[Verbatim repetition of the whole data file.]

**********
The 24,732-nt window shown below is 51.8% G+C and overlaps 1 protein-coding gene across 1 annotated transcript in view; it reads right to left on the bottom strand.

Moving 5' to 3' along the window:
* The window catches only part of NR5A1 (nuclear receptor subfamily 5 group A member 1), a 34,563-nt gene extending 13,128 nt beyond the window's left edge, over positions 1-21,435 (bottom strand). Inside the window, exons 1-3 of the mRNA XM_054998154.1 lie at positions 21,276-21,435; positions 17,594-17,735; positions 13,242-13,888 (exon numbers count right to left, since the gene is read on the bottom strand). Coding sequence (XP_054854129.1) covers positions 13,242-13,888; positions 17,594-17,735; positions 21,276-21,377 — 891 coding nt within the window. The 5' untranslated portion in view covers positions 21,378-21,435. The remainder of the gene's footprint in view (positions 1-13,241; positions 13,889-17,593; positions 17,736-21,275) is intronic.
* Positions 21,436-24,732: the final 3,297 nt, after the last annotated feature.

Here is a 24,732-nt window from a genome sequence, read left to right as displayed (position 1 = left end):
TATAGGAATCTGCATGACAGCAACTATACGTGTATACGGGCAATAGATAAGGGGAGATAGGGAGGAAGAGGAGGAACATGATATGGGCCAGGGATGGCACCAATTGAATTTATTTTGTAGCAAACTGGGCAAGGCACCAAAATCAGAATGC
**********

The 24,732-nt window shown below is 51.8% G+C and overlaps 1 protein-coding gene across 1 annotated transcript in view; it reads right to left on the bottom strand.

Moving 5' to 3' along the window:
* The window catches only part of NR5A1 (nuclear receptor subfamily 5 group A member 1), a 34,563-nt gene extending 13,128 nt beyond the window's left edge, over positions 1-21,435 (bottom strand). Inside the window, exons 1-3 of the mRNA XM_054998154.1 lie at positions 21,276-21,435; positions 17,594-17,735; positions 13,242-13,888 (exon numbers count right to left, since the gene is read on the bottom strand). Coding sequence (XP_054854129.1) covers positions 13,242-13,888; positions 17,594-17,735; positions 21,276-21,377 — 891 coding nt within the window. The 5' untranslated portion in view covers positions 21,378-21,435. The remainder of the gene's footprint in view (positions 1-13,241; positions 13,889-17,593; positions 17,736-21,275) is intronic.
* Positions 21,436-24,732: the final 3,297 nt, after the last annotated feature.

Here is a 24,732-nt window from a genome sequence, read left to right as displayed (position 1 = left end):
TATAGGAATCTGCATGACAGCAACTATACGTGTATACGGGCAATAGATAAGGGGAGATAGGGAGGAAGAGGAGGAACATGATATGGGCCAGGGATGGCACCAATTGAATTTATTTTGTAGCAAACTGGGCAAGGCACCAAAATCAGAATGC